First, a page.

The purpose of yoga is to build strength, flexibility, and awareness. The muscle stretching in yoga can lessen arthritis pain, backache, and headaches. Yoga has many benefits for your heart and lungs as well. It lowers your blood pressure and slows your heart rate. Yoga may also help increase muscle strength, lower cholesterol and triglyceride levels, and improve breathing and energy.
Aside from the physical benefits, yoga can help manage stress. Yoga involves paying attention to your breath, which can improve mental well-being. Regular yoga practice creates mental clarity and calmness. It relieves chronic stress patterns, relaxes the mind, and sharpens concentration.
More than 100 different types of yoga exist. There is a form of yoga for everyone! Your size or fitness level does not matter. Every yoga pose can be modified. Beginner classes are available in every style. If you’re new to yoga, practice these 12 basic yoga poses to get started at WebMD (www.webmd.com/fitness-exercise/ss/slideshow-yoga-pose-basics).
Harvard Health (www.health.harvard.edu/staying-healthy/yoga-benefits-beyond-the-mat)
American Osteopathic Association (www.osteopathic.org/what-is-osteopathic-medicine/benefits-of-yoga)
Not a big fan of warm or hot yoga? Don’t sweat it! A new study published in the Journal of Experimental Physiology showed that participants who worked up a sweat in hot yoga got the same heart health benefits as those who did yoga at room temperature.
Bikram (hot) yoga has been increasing in popularity. It consists of 26 yoga poses done in a room heated to 105oF. Researchers compared adults who took three 90-minute yoga classes a week (either hot or at room temperature) over 12 weeks. These adults were also compared with a control group of people who did no yoga at all. The hot-yoga group did decrease their body fat more than the room-temperature yoga or control groups. However, people in both yoga groups showed improved heart health. So, if health and vitality are your goals, you can choose either form of yoga.
Source: Hunter SD, Laosiripisan J, Elmenshawy A, Tanaka H. Effects of yoga interventions practiced in heated and thermoneutral conditions on endothelium-dependent vasodilation: The Bikram yoga heart study. Experimental Physiology. 2018;103:391–396.
Yoga is a good way to be physically active because it promotes increased flexibility, muscle strength, and tone, as well as improved respiration, energy, and vitality. Yoga can also help with weight reduction and circulatory health. There are more than 20 different types of yoga! One variation gaining in popularity is Bikram yoga, often referred to as “hot yoga” because this style specializes in using a heated environment.
Bikram yoga is 90 minutes long and consists of 26 postures, including two breathing exercises, and takes place in a room 104 degrees with 40% humidity. The caution with hot yoga is the room temperature and the potential health risks it poses. Hot yoga may increase the risk of heat exhaustion if your body is no longer able to regulate its usual temperature. Heat exhaustion can lead to heavy sweating, dehydration, decreased blood pressure, and increased heart rate. These effects on your body may make you feel weak, dizzy, or nauseated.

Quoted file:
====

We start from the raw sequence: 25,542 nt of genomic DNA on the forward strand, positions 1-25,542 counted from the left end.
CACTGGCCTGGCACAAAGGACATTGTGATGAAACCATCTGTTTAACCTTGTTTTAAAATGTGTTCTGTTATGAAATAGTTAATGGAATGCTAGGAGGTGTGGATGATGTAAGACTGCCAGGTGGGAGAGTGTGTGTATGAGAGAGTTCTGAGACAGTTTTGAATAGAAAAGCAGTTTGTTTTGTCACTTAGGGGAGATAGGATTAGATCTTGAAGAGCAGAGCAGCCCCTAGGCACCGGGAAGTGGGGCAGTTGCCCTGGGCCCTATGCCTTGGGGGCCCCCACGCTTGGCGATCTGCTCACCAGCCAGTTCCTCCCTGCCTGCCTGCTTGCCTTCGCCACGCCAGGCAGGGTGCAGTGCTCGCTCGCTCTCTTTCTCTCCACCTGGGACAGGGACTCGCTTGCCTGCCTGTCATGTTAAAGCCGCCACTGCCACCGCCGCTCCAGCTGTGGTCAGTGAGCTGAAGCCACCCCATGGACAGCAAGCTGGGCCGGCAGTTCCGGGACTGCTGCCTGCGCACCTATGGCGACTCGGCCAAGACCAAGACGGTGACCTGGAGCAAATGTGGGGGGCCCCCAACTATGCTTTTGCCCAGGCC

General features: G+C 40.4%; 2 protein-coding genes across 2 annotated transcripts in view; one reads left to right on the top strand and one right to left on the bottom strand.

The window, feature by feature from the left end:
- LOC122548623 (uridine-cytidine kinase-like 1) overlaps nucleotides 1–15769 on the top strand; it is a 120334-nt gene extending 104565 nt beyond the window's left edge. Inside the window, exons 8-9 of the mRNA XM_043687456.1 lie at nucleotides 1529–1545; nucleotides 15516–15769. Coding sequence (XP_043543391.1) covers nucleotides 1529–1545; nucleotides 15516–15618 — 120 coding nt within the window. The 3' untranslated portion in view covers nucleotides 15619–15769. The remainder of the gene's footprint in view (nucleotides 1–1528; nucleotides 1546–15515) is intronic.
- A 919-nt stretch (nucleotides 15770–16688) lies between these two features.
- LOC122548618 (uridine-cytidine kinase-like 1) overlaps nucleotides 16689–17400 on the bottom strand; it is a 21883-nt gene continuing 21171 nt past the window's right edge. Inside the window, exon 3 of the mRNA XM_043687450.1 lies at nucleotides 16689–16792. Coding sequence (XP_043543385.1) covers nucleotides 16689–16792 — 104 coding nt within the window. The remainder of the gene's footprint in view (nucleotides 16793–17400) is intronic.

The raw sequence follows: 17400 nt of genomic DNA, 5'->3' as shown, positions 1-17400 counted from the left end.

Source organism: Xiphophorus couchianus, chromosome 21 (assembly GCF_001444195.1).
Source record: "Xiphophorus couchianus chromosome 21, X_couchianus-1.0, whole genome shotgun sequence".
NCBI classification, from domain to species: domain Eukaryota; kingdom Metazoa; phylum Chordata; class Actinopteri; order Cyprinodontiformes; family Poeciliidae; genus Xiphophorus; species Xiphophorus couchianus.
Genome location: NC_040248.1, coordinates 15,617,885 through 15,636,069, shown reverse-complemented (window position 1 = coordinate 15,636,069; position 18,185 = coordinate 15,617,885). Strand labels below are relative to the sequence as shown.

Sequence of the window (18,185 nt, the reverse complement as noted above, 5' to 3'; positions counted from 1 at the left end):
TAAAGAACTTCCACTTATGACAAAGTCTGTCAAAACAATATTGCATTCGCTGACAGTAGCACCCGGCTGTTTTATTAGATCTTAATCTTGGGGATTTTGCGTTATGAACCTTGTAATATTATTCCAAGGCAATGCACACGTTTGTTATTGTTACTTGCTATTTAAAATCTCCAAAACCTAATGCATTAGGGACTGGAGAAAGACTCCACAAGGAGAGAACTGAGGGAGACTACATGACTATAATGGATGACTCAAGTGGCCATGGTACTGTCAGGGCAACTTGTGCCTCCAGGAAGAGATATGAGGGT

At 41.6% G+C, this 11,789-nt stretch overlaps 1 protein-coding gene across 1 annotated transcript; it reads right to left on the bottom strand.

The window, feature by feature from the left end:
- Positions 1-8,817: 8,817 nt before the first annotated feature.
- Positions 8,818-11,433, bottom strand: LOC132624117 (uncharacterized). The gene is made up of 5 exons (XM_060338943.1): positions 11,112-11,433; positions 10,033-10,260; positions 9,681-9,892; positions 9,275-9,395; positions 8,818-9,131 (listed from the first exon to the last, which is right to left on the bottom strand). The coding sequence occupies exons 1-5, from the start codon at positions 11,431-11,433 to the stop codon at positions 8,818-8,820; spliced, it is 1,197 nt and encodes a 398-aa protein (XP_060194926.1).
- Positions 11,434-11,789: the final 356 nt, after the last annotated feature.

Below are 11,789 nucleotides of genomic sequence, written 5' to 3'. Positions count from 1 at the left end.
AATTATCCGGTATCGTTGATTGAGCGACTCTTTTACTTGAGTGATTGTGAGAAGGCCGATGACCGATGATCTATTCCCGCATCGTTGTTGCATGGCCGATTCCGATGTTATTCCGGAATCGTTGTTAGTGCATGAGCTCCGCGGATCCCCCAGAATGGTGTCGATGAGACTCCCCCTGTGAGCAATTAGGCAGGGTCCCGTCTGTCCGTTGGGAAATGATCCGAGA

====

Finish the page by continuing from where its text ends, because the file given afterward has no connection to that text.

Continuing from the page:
Before starting hot yoga, or any physical activity program, it’s always a good idea to consult your health care provider to make sure it is safe for you to do so, especially if you are pregnant or have a serious health condition. For more information, visit http://www.berkeleywellness.com/fitness/injury-prevention/exercise/article/hot-yoga-scary-or-good-you.
If the hustle and bustle of work, home, or life in general leaves you feeling tense and stressed out, try relaxing with yoga. Yoga is a type of exercise that uses different postures with deep breathing exercises and meditation. Many who have tried yoga share that it leaves them feeling calm and rejuvenated. Yoga was developed more than 5,000 years ago in India for those who wanted to experience spiritual uplifting.
Today, thousands of people still find yoga to be uplifting. However, research has shown that yoga has additional health benefits. Yoga improves muscle strength and flexibility, reduces stress, decreases body fat, improves circulation, stimulates the immune system, and boosts concentration as well as creativity. It also helps you burn calories. A 150-pound person can burn approximately 130 calories in 30 minutes of yoga.
With all these benefits, why not try it? Proper instruction from professionals is strongly recommended to avoid injury. Check out your local library for a yoga video or the local gym for yoga classes. If you have never tried yoga before, here are some tips:
- Start slow — it is better to go slow and take breaks when needed than to wear yourself out too quickly. If you feel tired, take a timeout and drink some water.
- Block out all distractions; focus on correct posture and positioning by following the instructions given on the video or by the instructor.
- Remain focused on posture — this will help increase your yoga stamina.
- If you are taking a yoga class, always ask for extra guidance from the instructor when needed.
Remember to consult your physician before trying any new exercise.